The rest of this 67-year tale of deception is documented in an open letter to world leaders:

Markets will ultimately restore sanity if leaders of nations and the scientific community refuse to replace post-modern consensus models of reality with experimentally verified reality.

With kind regards,
Oliver K. Manuel
Former NASA Principal
Investigator for Apollo

May 8, 2012 at 4:14 PM | Unregistered CommenterOliver K. Manuel

Am I missing something or has the piece on BBC been changed? The link doesn't contain the quote in the Bishop's piece. Which could be because it was incorrect, or because this particular cat shouldn't have been allowed out of the bag at this stage.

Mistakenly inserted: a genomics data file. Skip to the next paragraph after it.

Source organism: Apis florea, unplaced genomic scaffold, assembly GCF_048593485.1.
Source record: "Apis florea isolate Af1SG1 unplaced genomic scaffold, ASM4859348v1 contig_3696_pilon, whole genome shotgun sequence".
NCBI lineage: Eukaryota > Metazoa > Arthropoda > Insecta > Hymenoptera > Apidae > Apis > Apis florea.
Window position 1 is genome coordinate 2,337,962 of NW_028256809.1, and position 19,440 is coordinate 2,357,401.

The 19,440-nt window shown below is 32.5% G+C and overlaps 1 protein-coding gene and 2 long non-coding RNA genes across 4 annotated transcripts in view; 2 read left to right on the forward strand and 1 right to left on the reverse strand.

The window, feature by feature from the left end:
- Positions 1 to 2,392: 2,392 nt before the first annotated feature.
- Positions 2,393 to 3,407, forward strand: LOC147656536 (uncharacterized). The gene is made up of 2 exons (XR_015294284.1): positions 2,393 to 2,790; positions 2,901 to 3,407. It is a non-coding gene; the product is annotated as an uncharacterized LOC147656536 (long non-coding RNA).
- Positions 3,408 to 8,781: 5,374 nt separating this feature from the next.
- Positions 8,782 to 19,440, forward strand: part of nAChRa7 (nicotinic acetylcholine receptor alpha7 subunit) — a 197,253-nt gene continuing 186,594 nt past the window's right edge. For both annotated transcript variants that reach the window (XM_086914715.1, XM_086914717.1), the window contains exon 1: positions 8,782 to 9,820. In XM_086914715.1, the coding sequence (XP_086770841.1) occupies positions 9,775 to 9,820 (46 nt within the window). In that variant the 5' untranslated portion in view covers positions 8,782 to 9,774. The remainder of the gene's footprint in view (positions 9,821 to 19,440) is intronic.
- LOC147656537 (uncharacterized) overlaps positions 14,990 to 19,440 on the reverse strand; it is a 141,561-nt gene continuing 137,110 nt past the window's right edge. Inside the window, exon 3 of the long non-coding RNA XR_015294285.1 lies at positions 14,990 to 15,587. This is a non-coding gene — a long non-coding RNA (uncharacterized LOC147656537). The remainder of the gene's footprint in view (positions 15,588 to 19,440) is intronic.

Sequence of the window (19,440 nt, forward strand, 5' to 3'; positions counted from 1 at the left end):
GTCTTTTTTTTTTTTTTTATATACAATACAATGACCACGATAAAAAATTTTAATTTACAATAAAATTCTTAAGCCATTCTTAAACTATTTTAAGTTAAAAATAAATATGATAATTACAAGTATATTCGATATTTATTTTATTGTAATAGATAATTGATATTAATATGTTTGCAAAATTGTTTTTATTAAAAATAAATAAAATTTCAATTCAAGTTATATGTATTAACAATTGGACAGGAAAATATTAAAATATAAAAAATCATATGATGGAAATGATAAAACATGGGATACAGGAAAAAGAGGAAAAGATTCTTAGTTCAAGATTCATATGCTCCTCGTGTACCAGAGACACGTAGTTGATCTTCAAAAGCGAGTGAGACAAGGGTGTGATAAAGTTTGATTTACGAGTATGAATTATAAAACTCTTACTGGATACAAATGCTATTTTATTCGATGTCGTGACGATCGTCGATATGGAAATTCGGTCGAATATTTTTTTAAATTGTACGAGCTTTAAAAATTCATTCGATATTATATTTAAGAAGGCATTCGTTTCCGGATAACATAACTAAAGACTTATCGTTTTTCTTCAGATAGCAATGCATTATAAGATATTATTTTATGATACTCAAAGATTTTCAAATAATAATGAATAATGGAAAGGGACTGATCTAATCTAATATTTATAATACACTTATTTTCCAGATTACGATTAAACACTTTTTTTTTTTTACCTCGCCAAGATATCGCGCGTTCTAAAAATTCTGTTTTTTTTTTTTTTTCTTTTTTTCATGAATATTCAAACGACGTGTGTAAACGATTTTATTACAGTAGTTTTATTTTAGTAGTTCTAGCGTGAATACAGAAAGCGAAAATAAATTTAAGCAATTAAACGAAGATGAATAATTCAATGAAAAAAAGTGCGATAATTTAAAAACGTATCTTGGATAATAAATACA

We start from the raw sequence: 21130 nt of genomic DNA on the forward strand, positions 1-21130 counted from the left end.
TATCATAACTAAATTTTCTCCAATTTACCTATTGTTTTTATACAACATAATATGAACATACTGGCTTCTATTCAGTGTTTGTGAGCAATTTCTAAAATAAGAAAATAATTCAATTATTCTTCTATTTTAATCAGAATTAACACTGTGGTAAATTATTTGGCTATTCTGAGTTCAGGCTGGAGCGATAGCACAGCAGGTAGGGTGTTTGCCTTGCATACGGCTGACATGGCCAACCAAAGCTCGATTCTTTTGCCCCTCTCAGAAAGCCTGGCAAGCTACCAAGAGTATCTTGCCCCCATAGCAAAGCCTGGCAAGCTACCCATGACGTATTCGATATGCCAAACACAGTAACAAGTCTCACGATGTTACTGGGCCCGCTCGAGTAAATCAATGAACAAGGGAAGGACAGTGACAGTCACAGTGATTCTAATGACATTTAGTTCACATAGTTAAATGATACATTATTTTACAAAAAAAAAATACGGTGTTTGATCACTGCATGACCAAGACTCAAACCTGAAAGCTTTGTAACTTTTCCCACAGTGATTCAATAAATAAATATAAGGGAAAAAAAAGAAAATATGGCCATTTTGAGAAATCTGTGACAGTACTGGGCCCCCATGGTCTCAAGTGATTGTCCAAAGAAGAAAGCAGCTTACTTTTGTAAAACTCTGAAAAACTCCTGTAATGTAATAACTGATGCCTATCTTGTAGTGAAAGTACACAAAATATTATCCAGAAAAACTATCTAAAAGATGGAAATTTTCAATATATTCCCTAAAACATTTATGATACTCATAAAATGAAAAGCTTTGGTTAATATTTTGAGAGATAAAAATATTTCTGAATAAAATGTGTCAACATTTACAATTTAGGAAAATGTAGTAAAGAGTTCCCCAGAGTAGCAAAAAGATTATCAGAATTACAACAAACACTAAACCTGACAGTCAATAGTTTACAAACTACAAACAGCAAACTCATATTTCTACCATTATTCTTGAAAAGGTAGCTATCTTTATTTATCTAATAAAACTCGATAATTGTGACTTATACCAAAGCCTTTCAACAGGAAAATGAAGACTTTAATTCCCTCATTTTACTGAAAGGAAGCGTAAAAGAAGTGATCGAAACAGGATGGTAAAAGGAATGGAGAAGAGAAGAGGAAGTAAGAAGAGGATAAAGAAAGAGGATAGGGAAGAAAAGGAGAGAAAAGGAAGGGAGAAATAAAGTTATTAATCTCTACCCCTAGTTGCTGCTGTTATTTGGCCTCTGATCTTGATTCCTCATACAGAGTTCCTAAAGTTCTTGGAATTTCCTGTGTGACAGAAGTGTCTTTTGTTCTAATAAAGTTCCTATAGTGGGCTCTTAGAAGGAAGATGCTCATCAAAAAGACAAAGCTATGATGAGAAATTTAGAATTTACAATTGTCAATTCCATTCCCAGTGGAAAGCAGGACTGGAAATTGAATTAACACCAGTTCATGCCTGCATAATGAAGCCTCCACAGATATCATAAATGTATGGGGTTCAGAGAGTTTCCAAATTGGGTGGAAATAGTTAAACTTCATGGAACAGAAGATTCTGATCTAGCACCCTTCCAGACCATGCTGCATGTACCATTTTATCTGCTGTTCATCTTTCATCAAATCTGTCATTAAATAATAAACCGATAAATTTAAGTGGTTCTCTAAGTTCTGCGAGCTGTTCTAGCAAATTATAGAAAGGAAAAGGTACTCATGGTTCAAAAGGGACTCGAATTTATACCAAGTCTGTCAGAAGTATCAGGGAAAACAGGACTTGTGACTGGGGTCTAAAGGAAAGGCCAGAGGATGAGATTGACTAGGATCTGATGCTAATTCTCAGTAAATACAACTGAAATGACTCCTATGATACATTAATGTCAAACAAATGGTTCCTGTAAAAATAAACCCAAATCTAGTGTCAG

May 8, 2012 at 4:37 PM | Unregistered CommenterDavid C

@ David C, the BBC article appears to have been revised and expanded, following the Today programme interview this morning - and you can actually still see the earlier version(s) elsewhere on the net, if you type the quotes into a search box. The excerpt the Bishop quoted is no longer there, and the following sentence has also been removed from the current version:

"The BBC’s environment analyst, Roger Harrabin, says Lord Smith is also likely to anger environmentalists by calling for more nuclear power stations in the UK."

May 8, 2012 at 5:27 PM | Unregistered CommenterAlex Cull

"I cannot believe anyone would impose such a prohibitive cost on home sourced gas but give Russian and Norwegian gas a free pass." --Carnwennan

See the Haldane quote, above, replacing 'Universe' with "UK Politics."